product-strategy-6.26.16

 

SBI recently spoke with John Mansour, founder and managing partner at Proficientz. Proficientz specializes in product management, product marketing, and sales enablement. He sat down with us to discuss 3 core areas of a good product strategy – market segmentation, product portfolio, and the product roadmap.

 

Market Segmentation

The first step to a good product strategy is determining which market is most attractive for your solution. “The number one rule of thumb when defining market segments is refer to them as they refer to themselves,” claims John. He went on to explain that you should define your customers as they define themselves, which is typically by market segment. He also recommends using geography and size. He believes this covers market segmentation for the vast majority of companies out there.

 

You must also consider how much of the market you can reasonably capture. John recommends finding a product or service similar to your own. How is it growing? What are the adoption rates? Then build some assumptions in to determine if you should be able to grow faster. And finally, in order to succeed you must align your strategy and salesforce behind it.

 

Product Portfolio

How should you determine which products to invest in, which to maintain, and which to end? “The easiest way to do that, and the most objective, is to map your products back to the customer organization,” explained John. Mansour recommends thinking about the org chart for one or more of your targeted market segments. Plot your products to the org chart in terms of relevancy. Then the decision becomes much more straightforward. “You start looking at to what extent do the activities my products support impact the goals of those customers either on an operational or strategic level,” he claims. Then you can start to figure out the how much the products are worth in terms of investment. But it always comes back to the customer. Map what you do to the customer, and you will be able to figure out which products are the most important and deserve the support.

 

Product Roadmap

We then asked John to explain the easiest way to determine which market problems to address on the product roadmap. Again, John recommends determining which market problems are most valuable. It’s a simple concept that is often very hard for product companies. “The best way to maintain a product roadmap, and make it meaningful to everyone inside and outside the organization is to draw a very clear line between the who, what, why, and how,” explained John. Your product is the how – how are you going to help somebody do something? Product roadmaps and portfolios are all about the who, what and why. Who are our target customers for a particular solution? What are they trying to accomplish? Why are these goals important?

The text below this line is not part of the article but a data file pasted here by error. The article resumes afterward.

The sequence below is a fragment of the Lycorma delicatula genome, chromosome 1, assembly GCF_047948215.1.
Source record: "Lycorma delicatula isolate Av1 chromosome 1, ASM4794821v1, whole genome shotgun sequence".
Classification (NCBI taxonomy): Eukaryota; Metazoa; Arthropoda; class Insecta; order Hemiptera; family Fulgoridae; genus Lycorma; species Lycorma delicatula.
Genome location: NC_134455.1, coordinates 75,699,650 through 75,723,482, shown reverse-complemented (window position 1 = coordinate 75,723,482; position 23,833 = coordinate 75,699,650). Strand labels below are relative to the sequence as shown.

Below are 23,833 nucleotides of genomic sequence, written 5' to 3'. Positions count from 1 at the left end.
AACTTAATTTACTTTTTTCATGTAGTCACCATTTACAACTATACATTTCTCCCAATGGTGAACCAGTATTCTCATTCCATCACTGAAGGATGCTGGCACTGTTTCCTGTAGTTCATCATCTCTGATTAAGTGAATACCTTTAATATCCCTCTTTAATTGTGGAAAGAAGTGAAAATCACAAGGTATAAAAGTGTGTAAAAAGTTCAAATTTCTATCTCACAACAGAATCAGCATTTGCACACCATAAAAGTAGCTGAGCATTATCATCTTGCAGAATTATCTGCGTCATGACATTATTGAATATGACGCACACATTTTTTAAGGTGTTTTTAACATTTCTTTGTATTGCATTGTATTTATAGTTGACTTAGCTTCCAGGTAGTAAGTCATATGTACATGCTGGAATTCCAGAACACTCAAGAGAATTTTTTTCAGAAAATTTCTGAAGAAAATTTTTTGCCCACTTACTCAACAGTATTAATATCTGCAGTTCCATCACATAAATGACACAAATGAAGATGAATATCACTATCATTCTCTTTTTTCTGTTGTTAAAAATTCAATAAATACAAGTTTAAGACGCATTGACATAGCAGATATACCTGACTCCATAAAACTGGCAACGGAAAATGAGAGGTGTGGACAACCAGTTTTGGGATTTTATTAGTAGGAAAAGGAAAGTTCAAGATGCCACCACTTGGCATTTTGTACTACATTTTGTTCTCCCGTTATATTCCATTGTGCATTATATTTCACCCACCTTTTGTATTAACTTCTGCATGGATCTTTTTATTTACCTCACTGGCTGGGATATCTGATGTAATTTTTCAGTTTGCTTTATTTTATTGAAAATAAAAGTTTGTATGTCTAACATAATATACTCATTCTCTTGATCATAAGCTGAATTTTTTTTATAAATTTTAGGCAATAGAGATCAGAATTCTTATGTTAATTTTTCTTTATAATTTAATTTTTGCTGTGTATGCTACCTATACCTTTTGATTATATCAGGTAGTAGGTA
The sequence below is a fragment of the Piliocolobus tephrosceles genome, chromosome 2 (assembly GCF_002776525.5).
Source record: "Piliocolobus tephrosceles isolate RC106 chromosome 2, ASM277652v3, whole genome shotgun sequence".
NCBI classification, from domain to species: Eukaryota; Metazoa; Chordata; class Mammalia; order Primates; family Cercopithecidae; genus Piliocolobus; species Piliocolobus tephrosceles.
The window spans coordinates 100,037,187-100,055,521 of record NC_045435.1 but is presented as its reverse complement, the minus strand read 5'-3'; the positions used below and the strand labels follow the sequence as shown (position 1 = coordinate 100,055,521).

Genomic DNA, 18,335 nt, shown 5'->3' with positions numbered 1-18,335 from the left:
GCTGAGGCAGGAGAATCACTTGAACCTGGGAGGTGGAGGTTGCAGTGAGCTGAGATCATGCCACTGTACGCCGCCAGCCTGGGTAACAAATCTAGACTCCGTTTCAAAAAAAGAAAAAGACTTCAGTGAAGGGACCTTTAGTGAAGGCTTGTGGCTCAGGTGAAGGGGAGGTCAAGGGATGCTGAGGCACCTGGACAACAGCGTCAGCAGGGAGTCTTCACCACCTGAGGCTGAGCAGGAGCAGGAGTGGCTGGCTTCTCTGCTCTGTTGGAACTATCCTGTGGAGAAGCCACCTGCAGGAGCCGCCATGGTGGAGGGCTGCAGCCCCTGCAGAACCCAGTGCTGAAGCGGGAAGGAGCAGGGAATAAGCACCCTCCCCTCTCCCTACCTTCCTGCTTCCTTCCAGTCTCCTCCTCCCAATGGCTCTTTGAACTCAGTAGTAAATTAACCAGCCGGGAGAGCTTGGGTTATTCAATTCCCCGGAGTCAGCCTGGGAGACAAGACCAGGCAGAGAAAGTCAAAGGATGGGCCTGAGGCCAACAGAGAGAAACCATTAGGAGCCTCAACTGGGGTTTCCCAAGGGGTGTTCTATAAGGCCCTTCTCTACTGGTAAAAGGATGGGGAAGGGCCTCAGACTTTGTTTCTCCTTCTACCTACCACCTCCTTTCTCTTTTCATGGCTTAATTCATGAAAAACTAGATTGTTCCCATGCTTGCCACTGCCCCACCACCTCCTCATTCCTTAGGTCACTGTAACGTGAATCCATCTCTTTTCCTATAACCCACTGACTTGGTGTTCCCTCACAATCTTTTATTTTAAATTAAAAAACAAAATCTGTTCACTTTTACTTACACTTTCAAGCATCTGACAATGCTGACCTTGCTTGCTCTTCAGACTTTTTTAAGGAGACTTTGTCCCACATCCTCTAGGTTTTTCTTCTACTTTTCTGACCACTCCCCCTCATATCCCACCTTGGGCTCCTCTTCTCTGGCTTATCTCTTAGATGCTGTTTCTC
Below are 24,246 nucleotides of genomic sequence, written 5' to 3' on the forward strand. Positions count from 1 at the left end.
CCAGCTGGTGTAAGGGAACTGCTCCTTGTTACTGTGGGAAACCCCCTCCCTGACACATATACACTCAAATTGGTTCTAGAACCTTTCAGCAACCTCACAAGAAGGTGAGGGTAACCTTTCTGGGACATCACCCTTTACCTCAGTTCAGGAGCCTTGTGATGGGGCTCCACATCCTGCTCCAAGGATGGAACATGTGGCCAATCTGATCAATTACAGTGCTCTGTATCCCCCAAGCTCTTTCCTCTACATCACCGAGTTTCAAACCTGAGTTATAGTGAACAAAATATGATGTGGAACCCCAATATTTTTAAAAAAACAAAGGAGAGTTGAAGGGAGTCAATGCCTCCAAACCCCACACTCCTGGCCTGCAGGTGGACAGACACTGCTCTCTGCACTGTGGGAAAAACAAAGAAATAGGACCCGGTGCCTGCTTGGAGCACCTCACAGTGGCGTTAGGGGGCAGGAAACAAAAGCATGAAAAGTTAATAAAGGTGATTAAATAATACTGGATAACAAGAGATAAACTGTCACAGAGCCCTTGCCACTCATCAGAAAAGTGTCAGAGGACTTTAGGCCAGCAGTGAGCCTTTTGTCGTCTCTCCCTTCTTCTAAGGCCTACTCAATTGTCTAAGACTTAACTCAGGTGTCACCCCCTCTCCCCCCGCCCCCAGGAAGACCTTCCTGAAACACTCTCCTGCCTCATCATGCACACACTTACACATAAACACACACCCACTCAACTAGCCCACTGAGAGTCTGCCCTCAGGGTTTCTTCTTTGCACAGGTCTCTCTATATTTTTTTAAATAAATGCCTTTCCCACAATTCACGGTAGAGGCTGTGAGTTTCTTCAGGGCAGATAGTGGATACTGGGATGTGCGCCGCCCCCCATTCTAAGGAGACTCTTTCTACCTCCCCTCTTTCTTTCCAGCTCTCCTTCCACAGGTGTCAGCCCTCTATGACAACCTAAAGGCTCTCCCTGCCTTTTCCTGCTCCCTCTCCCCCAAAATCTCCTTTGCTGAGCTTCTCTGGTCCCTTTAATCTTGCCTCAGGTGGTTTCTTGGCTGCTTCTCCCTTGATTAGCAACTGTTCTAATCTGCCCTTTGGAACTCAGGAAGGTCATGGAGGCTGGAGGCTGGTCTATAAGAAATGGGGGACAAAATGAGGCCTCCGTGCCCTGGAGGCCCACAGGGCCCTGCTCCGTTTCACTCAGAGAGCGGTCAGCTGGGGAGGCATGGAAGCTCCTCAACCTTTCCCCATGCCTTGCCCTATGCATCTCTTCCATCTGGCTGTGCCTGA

John then wrapped our discussion by giving our audience 3 simple tips they can implement immediately in the product strategy. First, spend more time with your customers. Understand their issues and challenges completely. Second, socialize this information throughout the company. If everyone sees the customers the same way, and is on the same page, there’s less risk for multiple, competing agendas. And finally, determine how you can meet your customer’s gals in the way that is most conducive to your own revenue and profitability goals.

 

Ultimately, your products must be aligned externally with the market. And internally with sales and marketing. Otherwise, you risk missing your revenue growth objectives.

ABOUT THE AUTHOR

John Staples

Leads teams of highly qualified experts, all relentless in their pursuit of helping you make your number.
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John is the global leader of SBI’s account management business unit. As such, he and his team help clients across 19 verticals drive top line growth and operational efficiency in sales and marketing.

 

John’s marketing, sales and product expertise span a multichannel strategic approach. He has an unyielding focus on strategic and key account development, which enables strategic alignment between all functional team members in order to reduce acquisition cost and increase lifetime value.

 

His broad experience in sales, marketing, product and engineering allows him to bring a unique problem solving approach to his team and clients. As he has discovered through decades of experience, clients are often distracted by the symptoms of a larger problem and overlook the root cause of it.

 

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